A massive disconnect: Hang on to those smartphones


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Today’s column is not specifically about Apple. Yes, sometimes it’s nice to take a break from dumb things that are written about Apple and take a look at dumb things that are written about technology in general.

Writing for CBS, Amanda Schupak chastised: “It's Thanksgiving, put down your phone.”


We're more connected than ever these days.

What a nightmare. Think of it: Our children will never know the simply pleasure of having to wait days for written messages to be received by loved ones. They can instantly contact anyone, like say, if they’re in trouble or just feeling lonely.

The horror.

The horror.

But that's making it harder and harder to really, truly connect.

Balderdash. Baloney. Bull chips. Buffalo cakes.

Have the people who write this “old man yells at cloud” material ever actually used a smartphone? Sure, they can often be used to play pointless games like Flappy Bird or Crossy Road or Shooty Skies or LinkedIn, but they can also be used to — are you sitting down? — connect to people. Yes, it’s surprising to learn, but all that connection technology that’s put into modern smartphones that’s designed to let it connect to WiFi and cellular networks and such can actually be used to let you connect to other people with similar type devices who are in other locations. It’s true!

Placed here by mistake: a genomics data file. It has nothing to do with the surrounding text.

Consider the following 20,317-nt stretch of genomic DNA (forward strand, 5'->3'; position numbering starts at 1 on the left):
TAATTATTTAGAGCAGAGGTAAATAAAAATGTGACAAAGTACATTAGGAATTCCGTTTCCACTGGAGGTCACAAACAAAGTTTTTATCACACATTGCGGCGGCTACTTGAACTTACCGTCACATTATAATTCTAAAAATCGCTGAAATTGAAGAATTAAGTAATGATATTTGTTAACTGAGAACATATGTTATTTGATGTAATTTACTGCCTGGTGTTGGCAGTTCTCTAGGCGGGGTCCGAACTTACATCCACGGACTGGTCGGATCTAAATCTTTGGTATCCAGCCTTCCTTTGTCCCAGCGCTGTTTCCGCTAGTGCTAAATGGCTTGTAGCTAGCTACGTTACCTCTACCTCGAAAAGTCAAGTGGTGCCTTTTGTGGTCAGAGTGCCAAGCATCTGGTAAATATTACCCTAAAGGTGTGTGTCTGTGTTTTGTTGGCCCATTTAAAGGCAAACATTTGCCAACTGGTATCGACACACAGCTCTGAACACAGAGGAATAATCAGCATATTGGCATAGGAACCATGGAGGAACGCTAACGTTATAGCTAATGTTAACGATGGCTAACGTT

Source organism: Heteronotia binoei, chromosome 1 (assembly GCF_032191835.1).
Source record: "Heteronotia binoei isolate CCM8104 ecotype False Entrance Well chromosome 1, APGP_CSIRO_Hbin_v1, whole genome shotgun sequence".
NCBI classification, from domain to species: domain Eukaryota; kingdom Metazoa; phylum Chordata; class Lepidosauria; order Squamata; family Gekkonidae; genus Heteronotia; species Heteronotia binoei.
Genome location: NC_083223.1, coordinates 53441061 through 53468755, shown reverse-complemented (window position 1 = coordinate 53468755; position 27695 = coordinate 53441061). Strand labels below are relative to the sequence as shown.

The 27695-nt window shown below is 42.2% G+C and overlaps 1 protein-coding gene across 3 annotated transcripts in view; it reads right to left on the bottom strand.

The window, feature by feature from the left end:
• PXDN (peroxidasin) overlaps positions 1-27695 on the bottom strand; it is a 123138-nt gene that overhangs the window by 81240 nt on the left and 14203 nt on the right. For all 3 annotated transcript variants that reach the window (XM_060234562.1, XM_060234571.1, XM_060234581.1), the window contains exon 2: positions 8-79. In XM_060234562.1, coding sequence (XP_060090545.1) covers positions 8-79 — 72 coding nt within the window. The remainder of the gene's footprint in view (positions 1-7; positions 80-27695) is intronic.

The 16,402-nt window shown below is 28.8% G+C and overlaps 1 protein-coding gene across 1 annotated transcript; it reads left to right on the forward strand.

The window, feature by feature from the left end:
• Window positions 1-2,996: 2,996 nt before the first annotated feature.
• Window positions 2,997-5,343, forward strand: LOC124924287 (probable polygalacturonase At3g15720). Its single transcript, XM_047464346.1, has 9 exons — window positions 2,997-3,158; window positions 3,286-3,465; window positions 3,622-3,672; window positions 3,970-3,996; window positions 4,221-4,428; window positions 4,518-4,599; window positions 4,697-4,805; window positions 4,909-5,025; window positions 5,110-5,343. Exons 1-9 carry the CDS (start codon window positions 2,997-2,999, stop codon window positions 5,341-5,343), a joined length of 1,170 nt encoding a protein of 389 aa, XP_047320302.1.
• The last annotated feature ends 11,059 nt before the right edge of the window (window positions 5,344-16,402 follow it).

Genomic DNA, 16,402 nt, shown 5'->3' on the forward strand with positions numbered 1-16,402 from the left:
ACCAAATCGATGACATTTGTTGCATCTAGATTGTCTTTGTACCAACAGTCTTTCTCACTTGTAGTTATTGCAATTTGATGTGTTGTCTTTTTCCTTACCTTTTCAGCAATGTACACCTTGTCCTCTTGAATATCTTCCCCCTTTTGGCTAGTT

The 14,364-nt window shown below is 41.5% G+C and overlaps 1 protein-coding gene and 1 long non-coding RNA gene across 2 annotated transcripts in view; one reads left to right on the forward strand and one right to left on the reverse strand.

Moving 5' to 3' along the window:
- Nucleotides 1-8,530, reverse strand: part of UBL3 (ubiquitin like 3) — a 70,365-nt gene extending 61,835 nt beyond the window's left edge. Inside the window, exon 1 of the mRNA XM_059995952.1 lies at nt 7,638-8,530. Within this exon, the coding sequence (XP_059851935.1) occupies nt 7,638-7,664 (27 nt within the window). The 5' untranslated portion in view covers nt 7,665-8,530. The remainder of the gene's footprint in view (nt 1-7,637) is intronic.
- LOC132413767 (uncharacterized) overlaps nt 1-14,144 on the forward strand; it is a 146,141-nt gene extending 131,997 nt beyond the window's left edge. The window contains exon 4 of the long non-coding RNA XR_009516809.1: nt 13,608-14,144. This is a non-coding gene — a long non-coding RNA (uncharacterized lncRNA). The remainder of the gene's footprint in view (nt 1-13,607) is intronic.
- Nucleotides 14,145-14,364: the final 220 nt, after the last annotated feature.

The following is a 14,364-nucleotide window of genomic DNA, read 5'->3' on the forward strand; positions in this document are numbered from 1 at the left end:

Truth be told, the Macalope didn’t have a lot of time to look at his iPhone on Thanksgiving Day. But early on he and Mrs. Macalope were receiving and responding to texts and photos sent from relatives they could not be with. The little Macalope used his to FaceTime with his cousin across the country. We were all literally using them to instantly connect with loved ones who were thousands of miles away. It is perhaps the single biggest freaking miracle of the age in which we live. If you don’t get that, you shouldn’t be writing about technology.

"We're addicted to our phones," said Jonah Berger, a communications researcher and marketing professor at the Wharton School at the University of Pennsylvania. "That doesn't make it OK to check them constantly and neglect our loved ones, but it does make it hard to stop."

The technology-is-evil scolds seem to think we live in some Norman Rockwell painting that is being disturbed by these alien invaders from the future. But not everyone is with their loved ones for the holidays and not everyone who is with their family has a functional one.

"Don't squander this precious time with TV, texting or any other electronic distraction," [clinical psychologist Jucy Jo] Palladino warned, referring to family mealtime.

Sure, there are limits. At some point it is important to be where you are and who you are physically with. But this article never once admits that smartphones, much like their analog predecessors, can actually be used to connect to other people.

You should definitely not be looking at your phone while driving. Or while conducting open heart surgery or making love or doing stunt work or, yeah, maybe while eating a holiday meal. But this holiday if you want to use your smartphone to connect with the people you love at other times, don’t let some Saturday Evening Post fetishists stop you.

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